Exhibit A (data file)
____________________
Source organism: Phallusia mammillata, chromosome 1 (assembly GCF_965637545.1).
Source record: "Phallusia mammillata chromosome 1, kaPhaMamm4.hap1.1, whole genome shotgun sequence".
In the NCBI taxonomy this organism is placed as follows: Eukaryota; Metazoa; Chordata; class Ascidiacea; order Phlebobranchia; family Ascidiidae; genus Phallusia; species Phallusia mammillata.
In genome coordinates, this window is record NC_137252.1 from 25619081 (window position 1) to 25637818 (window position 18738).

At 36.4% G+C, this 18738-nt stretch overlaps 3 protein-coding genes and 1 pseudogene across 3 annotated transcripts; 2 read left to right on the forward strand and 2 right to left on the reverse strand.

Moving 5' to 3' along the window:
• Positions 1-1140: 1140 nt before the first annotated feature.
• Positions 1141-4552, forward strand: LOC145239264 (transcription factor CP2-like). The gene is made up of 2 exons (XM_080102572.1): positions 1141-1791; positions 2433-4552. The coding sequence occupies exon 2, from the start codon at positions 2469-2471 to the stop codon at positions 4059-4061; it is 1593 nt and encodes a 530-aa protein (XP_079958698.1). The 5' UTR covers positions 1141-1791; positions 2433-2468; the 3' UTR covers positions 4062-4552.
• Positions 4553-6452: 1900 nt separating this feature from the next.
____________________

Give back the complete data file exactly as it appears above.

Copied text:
Source organism: Phallusia mammillata, chromosome 1 (assembly GCF_965637545.1).
Source record: "Phallusia mammillata chromosome 1, kaPhaMamm4.hap1.1, whole genome shotgun sequence".
In the NCBI taxonomy this organism is placed as follows: Eukaryota; Metazoa; Chordata; class Ascidiacea; order Phlebobranchia; family Ascidiidae; genus Phallusia; species Phallusia mammillata.
In genome coordinates, this window is record NC_137252.1 from 25619081 (window position 1) to 25637818 (window position 18738).

At 36.4% G+C, this 18738-nt stretch overlaps 3 protein-coding genes and 1 pseudogene across 3 annotated transcripts; 2 read left to right on the forward strand and 2 right to left on the reverse strand.

Moving 5' to 3' along the window:
• Positions 1-1140: 1140 nt before the first annotated feature.
• Positions 1141-4552, forward strand: LOC145239264 (transcription factor CP2-like). The gene is made up of 2 exons (XM_080102572.1): positions 1141-1791; positions 2433-4552. The coding sequence occupies exon 2, from the start codon at positions 2469-2471 to the stop codon at positions 4059-4061; it is 1593 nt and encodes a 530-aa protein (XP_079958698.1). The 5' UTR covers positions 1141-1791; positions 2433-2468; the 3' UTR covers positions 4062-4552.
• Positions 4553-6452: 1900 nt separating this feature from the next.